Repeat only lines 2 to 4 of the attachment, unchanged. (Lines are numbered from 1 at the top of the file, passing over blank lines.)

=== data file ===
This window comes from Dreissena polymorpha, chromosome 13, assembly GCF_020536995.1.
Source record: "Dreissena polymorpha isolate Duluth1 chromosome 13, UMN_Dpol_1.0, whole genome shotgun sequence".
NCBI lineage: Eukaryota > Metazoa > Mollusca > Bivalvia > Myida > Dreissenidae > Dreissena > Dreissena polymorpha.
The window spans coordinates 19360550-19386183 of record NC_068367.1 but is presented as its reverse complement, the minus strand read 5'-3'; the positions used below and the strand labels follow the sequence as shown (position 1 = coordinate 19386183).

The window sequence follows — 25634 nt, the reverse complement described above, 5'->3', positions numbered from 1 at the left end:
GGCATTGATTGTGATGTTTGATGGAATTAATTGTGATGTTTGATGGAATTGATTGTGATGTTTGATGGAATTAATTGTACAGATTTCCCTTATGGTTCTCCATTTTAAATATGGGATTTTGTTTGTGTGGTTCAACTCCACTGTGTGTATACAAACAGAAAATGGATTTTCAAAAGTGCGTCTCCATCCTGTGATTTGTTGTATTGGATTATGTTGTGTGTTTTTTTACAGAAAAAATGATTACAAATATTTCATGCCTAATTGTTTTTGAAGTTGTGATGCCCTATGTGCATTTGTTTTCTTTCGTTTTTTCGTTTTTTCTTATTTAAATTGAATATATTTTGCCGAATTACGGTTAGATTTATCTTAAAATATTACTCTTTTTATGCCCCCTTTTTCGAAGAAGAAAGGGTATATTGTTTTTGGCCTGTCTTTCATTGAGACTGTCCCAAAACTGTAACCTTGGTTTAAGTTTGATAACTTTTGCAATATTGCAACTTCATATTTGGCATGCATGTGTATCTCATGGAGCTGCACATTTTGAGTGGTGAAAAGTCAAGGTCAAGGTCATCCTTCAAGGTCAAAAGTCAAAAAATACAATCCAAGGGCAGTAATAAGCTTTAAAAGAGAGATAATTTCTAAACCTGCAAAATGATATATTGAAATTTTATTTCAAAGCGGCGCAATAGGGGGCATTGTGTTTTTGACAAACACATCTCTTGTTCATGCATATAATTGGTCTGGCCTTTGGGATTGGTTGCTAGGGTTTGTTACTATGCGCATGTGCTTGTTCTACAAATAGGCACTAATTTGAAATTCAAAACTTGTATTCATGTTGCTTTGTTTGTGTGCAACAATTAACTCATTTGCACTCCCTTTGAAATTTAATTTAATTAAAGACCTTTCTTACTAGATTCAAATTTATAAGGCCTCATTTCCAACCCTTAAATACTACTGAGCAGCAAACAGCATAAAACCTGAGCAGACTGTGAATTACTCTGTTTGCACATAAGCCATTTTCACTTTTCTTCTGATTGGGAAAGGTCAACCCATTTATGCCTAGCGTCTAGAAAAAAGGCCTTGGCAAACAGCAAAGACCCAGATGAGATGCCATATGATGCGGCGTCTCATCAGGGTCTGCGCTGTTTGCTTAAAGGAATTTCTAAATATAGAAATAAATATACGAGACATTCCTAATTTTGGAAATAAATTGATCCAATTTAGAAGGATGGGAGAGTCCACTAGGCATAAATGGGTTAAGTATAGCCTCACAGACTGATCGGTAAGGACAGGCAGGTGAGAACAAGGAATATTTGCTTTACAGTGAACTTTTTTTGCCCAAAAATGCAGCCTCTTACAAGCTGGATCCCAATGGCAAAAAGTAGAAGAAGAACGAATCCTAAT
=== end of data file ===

Source record: "Dreissena polymorpha isolate Duluth1 chromosome 13, UMN_Dpol_1.0, whole genome shotgun sequence".
NCBI lineage: Eukaryota > Metazoa > Mollusca > Bivalvia > Myida > Dreissenidae > Dreissena > Dreissena polymorpha.
The window spans coordinates 19360550-19386183 of record NC_068367.1 but is presented as its reverse complement, the minus strand read 5'-3'; the positions used below and the strand labels follow the sequence as shown (position 1 = coordinate 19386183).